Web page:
Carole Sibel breezes into the room on a rainy morning, full of apologies. She knows she's late. But what a time she's had. Her car sputtered down Park Heights Avenue and nearly ran out of gas. Then, she had to schlep around looking for a full-service station. (With all the hassles -- the cap, the nozzle, the hose -- who wants to pump their own?)
But everything's fine now. The day -- gas or no gas, rain or shine, late or on time -- is going to be fabulous.
Clutching a stack of folders, a legal pad and her date book, she --es into her first meeting, a planning session for a Baltimore convention of the Council of Jewish Federations. A scheduled bus trip is on everyone's mind. She rails about the way a San Francisco group handled its tour. The confusion. The rudeness. The bad timing.
"I'm going into a sweat from this whole thing!" says Ms. Sibel.
Even sitting down, there's something about Carole Sibel that reminds you of an exclamation point. A long, loping, happy punctuation mark that shouts PAY ATTENTION. Perhaps it's her height (she's 5 feet 8 1/2 ) or maybe it's her boundless energy (in six hours, you only see her yawn twice), but nearly everything about this 55-year-old woman -- the eyes and smile that pop out of her face, the belt buckle the size of a cantaloupe, the wide hoop earrings that resemble a mini-solar system -- causes people to take notice.
Yet, to many, what's most noticeable about Ms. Sibel is her philanthropy. She's involved with so many organizations she's like her own mini United Way.
Mount Washington Pediatric Hospital. The Baltimore Opera Company. Pets on Wheels. The Associated Jewish Community Federation of Baltimore. Lifesongs. Healthcare for the Homeless. The Zoo. Sexual Assault Recovery Center.
The list continues.
"I don't know how you don't think you're drowning," friend and fellow volunteer Barbara Kaplow tells her.
The simple truth is, Ms. Sibel is just too busy to drown. She has three other meetings, a manicure and a pedicure today. Tomorrow, she's brainstorming with first-time fund-raisers, practicing her tap-dancing, playing tennis and stopping by the Jewish Community Center. Then on Friday, she has an Alvin Ailey board meeting, another tennis game, a facial, rehearsal for a show for the National Council of Jewish Women and tickets to the symphony. Glance at her calendar, which is booked through June, and it will seem a wonder that she ever sees her Pikesville home.
Next to volunteering, talking (about volunteering) is perhaps what Ms. Sibel enjoys most.
"I do feel I'm making a difference," she says. "I feel like it's a business. I feel I have my own PR firm. I get paid in other ways, by people who acknowledge that I'm doing a good job. That's very rewarding for a volunteer."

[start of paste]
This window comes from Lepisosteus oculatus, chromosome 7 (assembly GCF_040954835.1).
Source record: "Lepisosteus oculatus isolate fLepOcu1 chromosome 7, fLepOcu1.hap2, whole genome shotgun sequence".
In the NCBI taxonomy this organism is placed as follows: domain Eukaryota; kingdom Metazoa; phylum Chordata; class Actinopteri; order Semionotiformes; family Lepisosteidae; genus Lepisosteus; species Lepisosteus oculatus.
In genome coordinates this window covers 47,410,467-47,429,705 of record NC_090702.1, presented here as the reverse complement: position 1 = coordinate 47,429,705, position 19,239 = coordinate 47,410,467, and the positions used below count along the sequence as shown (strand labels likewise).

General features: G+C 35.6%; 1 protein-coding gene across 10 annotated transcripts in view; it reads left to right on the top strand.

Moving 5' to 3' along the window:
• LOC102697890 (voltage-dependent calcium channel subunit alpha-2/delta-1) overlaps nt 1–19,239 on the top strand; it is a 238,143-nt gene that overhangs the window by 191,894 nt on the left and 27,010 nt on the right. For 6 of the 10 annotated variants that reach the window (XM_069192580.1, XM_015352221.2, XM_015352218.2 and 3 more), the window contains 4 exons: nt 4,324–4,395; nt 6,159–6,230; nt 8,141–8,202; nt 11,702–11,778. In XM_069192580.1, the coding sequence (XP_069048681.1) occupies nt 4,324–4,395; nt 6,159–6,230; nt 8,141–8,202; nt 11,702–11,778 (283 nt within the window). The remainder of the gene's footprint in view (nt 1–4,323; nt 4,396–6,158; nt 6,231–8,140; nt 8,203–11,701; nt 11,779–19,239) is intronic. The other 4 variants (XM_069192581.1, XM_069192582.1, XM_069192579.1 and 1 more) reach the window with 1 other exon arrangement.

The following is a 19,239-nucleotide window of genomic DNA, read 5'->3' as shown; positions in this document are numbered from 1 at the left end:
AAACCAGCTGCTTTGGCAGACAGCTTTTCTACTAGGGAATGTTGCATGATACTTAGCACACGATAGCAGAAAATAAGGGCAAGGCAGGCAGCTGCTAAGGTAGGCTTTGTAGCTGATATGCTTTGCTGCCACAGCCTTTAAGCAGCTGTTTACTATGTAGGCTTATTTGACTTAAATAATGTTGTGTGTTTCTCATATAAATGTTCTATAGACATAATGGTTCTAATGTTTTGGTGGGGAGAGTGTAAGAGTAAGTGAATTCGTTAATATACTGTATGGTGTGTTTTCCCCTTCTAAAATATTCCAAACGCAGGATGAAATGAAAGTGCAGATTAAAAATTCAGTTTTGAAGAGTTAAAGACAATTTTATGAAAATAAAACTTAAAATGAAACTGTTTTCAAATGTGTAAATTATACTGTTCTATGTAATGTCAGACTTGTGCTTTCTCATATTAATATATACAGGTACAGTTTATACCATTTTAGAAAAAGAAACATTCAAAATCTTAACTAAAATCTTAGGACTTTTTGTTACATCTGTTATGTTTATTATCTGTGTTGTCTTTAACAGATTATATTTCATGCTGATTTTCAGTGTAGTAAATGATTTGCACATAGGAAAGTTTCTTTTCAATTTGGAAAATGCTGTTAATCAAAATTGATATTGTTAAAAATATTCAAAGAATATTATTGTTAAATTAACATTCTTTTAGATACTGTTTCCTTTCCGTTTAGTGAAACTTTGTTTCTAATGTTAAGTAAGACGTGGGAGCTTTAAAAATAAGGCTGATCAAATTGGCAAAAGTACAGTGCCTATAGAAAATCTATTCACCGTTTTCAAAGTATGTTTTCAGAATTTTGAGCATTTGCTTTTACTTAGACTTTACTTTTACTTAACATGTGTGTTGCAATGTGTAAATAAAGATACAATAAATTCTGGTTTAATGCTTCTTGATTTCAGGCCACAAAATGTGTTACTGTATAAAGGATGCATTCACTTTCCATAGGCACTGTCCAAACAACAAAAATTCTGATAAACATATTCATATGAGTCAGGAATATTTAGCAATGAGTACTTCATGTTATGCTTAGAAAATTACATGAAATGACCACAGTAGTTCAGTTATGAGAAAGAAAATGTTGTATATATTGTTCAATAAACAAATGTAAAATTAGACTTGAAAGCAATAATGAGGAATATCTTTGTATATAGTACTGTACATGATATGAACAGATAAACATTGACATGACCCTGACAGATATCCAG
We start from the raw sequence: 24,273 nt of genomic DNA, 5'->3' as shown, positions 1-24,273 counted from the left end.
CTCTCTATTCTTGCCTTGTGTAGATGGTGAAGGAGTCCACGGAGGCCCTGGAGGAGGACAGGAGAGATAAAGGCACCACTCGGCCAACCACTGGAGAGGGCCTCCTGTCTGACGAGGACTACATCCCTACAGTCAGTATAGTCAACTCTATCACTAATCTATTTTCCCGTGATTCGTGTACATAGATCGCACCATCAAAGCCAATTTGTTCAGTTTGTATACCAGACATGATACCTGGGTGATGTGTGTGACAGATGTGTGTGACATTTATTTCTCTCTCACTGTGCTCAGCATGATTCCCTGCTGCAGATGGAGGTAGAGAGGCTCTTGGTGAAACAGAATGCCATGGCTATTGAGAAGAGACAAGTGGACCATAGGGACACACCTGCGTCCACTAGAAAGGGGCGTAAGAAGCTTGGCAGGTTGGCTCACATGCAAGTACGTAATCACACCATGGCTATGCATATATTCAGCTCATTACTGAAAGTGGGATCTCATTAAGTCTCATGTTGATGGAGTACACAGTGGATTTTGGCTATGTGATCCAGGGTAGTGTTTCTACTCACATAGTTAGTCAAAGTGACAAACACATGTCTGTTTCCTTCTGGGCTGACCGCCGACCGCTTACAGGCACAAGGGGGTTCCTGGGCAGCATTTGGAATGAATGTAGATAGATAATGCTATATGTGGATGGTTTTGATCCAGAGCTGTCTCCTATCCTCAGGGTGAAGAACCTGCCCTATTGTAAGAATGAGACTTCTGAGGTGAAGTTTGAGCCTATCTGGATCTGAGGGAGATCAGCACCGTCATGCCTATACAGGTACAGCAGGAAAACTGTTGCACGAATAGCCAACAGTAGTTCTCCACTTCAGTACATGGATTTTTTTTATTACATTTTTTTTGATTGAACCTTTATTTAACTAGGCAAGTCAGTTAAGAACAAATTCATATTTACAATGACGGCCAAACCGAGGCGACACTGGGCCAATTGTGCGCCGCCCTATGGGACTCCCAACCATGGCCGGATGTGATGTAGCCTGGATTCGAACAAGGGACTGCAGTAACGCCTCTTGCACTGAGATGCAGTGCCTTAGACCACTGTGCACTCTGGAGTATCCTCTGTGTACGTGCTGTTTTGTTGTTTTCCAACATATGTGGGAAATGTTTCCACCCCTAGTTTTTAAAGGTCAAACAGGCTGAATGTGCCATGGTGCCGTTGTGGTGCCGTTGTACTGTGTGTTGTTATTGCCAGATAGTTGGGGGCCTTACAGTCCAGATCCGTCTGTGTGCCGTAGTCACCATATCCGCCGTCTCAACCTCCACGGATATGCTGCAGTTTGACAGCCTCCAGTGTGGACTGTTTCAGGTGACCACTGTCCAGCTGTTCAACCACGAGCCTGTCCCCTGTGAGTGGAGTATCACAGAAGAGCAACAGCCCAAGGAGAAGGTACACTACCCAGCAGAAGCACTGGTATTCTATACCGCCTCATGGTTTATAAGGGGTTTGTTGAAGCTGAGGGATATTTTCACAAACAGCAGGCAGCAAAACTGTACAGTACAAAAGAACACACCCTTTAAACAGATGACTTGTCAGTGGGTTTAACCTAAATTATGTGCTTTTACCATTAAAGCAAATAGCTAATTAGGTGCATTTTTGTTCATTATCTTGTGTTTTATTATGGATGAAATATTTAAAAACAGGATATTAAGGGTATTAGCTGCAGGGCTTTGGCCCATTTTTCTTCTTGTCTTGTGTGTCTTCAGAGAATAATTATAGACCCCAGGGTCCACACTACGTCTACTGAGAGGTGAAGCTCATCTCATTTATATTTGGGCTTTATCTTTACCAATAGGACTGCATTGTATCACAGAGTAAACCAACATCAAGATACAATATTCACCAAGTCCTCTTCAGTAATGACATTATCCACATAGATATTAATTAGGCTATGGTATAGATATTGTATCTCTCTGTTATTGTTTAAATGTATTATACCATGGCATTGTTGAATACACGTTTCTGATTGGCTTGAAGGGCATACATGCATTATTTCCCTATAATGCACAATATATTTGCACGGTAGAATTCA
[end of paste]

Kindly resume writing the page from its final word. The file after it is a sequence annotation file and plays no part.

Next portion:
There's a story she loves to tell, one that's become legendary among her friends. As it goes, her mother came to visit her kindergarten class and the teacher was just finishing a book. Seconds after closing it, young Carole jumped from her desk and, with arms flailing, yelled, "Now what are we going to do? Now what are we going to do?"
Ms. Sibel laughs. "My mother used to call me a whirling dervish. I guess that's how I am. I can't stand to sit at a meeting where everything's a process. 'Let's list the agenda and list the goals and have an ad hoc committee . . .' I start screaming, 'I want to walk out of this room. Tell me what to do. Let me make a phone call. Let's get it done now.' "
Others have come to appreciate that style. "She just doesn't quit," says Ann McIntosh, executive director of the Alvin Ailey Dance Theater Foundation of Maryland. "It's a combination of persistence and enthusiasm. It's wonderful and it's rare."
Ms. Sibel knows, however, that not everyone would agree.
"People either like me or they don't," she says matter-of-factly. "But I'm the same wherever I am. . . . I have people who question me: 'Why do you do this? It must be because of the publicity you get.' How can I change their mind? If that's what they want to think, what can I do?"
Heading downtown in her black Jaguar, she bubbles over with enthusiasm about the Ailey company's plans to enhance the self-image of local youngsters through a summer camp.
Where did Carole Sibel's own self-image come from?
Her parents, Carolyn and Percy Chaimson, a homemaker and founder of a food brokerage company, gave her the confidence to succeed, she says.
"I went through this very awkward stage. I was tall and wore braces and had this kind of hair," she says, grabbing a clump of blond curls. "But they always made me feel beautiful, even when I didn't have a lot of dates."
Although English was her best subject in school, she yearned to sing and dance. (In fact, she still performs in amateur shows for various Jewish organizations.)